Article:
In this series of experiments, the extent of calcium channel activation at the end of the prepulse was kept constant by using constant prepulse duration, and Ca2+ influx during the prepulse was minimized by depolarization to the reversal potential. A very short prepulse (3 ms, +60 mV) was followed by a 10-ms interval at a variable tail potential (Vt = —120 to —40 mV), then by a 20-ms interpulse interval at the holding potential of —50 mV, and finally by the test pulse (70 ms, 0 mV). To avoid activation of sodium currents by repolarization steps from the very negative tail potentials to the holding potential and subsequent activation of the Na+/Ca2+ exchange, we used Na+-free extracellular solutions. A typical experiment is presented in Fig. 4A. Suppression of the peak test ICa and of the fast inactivation of calcium current during the test pulse increased with increasing (less negative) tail potentials (Fig. 4B) in parallel with increasing amount of calcium injected into the cell by the tail current (Fig. 4C, half-open symbols). As in the previous series of experiments, Fpi had again a tendency to saturate at a level lower than unity (Fig. 4D). Incomplete suppression of the peak test ICa suggests that there was a population of calcium channels that were not subjected to inactivation by Ca2+ released from the SR. Similar to experiments with a variable prepulse amplitude, there was again a close negative correlation between Fpi and Fti (data not shown), suggesting once more that the prepulse inactivates the same pool of channels as the test pulse.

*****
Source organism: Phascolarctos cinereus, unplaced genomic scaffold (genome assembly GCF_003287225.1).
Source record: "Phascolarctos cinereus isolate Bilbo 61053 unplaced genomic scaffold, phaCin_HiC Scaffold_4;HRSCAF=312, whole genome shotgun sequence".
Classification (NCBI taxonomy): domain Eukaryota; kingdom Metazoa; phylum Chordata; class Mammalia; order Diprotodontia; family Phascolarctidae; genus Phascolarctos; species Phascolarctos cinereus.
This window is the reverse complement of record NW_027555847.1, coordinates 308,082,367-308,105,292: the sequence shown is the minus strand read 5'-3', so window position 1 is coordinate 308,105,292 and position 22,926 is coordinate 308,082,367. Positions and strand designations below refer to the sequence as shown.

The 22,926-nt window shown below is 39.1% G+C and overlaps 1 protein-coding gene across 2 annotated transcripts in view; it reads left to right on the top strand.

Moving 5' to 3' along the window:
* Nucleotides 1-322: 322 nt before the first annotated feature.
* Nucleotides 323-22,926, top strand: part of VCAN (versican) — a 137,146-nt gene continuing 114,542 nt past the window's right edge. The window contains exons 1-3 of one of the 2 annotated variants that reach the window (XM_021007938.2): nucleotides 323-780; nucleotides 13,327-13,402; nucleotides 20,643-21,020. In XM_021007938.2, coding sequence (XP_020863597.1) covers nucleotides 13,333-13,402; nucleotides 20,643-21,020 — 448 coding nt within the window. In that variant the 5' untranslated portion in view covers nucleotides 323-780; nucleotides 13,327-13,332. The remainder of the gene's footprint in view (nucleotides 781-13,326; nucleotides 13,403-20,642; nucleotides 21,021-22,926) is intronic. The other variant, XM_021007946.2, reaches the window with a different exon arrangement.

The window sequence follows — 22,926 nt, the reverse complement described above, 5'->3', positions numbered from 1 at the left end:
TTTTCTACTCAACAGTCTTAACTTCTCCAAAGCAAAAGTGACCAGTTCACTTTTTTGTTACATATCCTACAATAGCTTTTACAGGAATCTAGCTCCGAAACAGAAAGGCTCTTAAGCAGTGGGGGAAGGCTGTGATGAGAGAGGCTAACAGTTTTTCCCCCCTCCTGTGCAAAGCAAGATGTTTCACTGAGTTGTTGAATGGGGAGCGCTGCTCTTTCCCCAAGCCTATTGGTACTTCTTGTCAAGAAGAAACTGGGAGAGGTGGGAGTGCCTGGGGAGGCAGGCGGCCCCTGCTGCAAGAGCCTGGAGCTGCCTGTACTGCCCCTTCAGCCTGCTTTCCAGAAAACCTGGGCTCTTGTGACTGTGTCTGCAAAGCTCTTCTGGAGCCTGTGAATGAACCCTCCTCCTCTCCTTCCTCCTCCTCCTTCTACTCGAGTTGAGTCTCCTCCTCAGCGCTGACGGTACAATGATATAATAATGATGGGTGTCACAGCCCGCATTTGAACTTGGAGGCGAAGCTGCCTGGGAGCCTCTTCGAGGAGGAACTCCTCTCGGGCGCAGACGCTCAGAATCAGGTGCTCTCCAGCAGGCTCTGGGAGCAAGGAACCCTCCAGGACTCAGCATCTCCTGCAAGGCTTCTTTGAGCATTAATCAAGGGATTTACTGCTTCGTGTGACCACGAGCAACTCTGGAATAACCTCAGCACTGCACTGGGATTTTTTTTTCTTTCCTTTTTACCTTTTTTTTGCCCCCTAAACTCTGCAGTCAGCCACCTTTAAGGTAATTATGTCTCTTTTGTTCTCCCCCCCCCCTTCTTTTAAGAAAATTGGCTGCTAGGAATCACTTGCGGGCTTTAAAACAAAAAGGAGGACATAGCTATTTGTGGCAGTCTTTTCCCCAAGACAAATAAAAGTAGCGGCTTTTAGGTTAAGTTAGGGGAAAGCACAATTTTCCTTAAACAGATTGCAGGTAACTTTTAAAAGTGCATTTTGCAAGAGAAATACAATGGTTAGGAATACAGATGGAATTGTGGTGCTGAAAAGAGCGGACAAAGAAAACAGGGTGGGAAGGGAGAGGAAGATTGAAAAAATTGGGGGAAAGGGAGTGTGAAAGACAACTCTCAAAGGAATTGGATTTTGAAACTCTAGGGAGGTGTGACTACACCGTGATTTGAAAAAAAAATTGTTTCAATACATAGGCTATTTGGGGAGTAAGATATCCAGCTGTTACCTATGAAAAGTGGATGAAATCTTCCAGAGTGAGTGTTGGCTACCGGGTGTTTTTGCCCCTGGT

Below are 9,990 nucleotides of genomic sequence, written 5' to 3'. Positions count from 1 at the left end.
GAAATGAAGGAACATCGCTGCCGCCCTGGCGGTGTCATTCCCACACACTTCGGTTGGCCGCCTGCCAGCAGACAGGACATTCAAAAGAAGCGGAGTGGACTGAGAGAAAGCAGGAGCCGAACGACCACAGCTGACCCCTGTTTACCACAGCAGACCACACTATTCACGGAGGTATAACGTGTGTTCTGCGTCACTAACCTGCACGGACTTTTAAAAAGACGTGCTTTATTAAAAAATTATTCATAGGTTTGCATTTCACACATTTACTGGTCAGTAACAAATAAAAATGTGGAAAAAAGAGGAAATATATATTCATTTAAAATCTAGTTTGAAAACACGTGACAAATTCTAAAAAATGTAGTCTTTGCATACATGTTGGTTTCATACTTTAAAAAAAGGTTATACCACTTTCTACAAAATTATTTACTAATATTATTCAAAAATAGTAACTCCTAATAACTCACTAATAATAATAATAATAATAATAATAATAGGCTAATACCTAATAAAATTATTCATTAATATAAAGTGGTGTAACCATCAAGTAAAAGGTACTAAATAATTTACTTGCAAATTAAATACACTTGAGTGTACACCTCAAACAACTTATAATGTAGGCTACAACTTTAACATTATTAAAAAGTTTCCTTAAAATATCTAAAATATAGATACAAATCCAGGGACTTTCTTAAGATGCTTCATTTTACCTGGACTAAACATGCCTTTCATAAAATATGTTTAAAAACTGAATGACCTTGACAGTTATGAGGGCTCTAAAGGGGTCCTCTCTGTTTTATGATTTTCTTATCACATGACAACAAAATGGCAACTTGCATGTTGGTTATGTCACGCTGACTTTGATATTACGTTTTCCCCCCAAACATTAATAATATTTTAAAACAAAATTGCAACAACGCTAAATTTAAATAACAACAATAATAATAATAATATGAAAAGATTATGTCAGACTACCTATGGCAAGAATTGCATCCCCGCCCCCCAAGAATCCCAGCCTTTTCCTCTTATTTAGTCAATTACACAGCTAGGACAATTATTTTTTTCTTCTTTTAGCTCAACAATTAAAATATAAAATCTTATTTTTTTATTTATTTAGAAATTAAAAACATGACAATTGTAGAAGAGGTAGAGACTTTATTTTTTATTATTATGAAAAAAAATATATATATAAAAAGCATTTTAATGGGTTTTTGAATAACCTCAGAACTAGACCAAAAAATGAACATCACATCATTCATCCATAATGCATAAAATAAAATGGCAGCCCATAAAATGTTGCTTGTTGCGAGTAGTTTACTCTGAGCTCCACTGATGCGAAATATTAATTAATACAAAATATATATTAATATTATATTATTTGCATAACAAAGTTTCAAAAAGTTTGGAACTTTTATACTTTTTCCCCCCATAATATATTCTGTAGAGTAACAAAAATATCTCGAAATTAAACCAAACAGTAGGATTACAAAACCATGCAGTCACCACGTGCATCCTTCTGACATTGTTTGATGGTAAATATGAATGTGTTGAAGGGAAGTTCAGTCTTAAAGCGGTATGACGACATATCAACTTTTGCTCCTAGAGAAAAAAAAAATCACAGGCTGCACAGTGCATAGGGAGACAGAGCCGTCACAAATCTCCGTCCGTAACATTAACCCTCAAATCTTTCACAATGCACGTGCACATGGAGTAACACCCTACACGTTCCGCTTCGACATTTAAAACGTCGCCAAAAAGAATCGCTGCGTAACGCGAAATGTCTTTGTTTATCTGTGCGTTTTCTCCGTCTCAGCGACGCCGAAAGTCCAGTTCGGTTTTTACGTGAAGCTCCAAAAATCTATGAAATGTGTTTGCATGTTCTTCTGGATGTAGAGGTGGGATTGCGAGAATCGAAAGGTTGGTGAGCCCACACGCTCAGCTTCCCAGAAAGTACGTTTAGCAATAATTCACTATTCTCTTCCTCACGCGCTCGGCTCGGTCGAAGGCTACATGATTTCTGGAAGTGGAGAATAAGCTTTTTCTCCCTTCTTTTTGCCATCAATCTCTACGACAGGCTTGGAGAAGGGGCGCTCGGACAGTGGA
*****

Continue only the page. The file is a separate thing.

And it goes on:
In the range of tail potentials between —100 and —40 mV, Fpi increased in a saturable manner with mCa,t (Fig. 4D). Interestingly, however, although the tail-current Ca2+ influxes at —120 mV and at —100 mV were not significantly different (P > 0.05), the former inactivated a smaller fraction of ICa (P < 0.005), i.e., the potency of Ca2+ influx was lower at —120 than at —100 mV despite presumably larger single-channel amplitude at —120 mV. The relationship between the extent of inactivation and the amount of Ca2+ ions injected during the tail current suggests that it could be the number of calcium channel openings, rather than their single-channel amplitude, that determined the extent of the prepulse-induced inactivation. To verify this hypothesis, we attempted to compare the potency of Ca2+ influx during the first opening and during the remaining openings in inducing inactivation of ICa, using again the mass action rationale for estimation of the Ca2+ influx potency as that used already for comparison of the prepulse and the tail Ca2+ influxes. We assumed that at a sufficiently negative tail potential, when the rate of deactivation is very fast, each channel that is activated at the end of the prepulse contributes to the total Ca2+ charge only by one opening, the open time of which is independent of membrane potential (31, 43). The amount of Ca2+ ions injected by the tail current was expressed as the sum of the calcium influx by the first openings mCa,1 and by the amount of Ca2+ ions contributed by the tail-current reopenings mCa,r (see materials and methods). The parameters characterizing the voltage dependence of mCa,1 and mCa,r (Fig. 4C), shown in Table 3, were estimated from the voltage dependence of mCa,t using Eqs. 12 and 13 and then used in Eq. 14 to approximate the dependence of Fpi on mCa,1 and mCa,r (Fig. 4, E and F). Because the limited range of tail potentials did not allow Fpi to vary in a sufficiently broad range, we have fixed the value of nH, which is not expected to depend on the experimental protocol, to nH = 2 as determined in the previous section (see Table 2). The value of Fmax (Table 4) was not significantly different from the value characterizing the dependence of Fpi on prepulse amplitude (Table 2) as expected when the same population of calcium channels was addressed in the two types of experiments. However, the relative potency, β, of the first openings to induce inactivation of ICa determined by fitting Eq. 14 to the observed values of Fpi (Table 4) was significantly smaller than 1 (P < 0.005), suggesting that Fpi was more under control of Ca2+ influx during channel reopenings than during the first openings. The predominance of the lower-potency first openings (>95%, see Table 3) over reopenings at —120 mV explains the deviation from dose dependence between mCa,t and Fpi at this tail potential (Fig. 4C, arrow).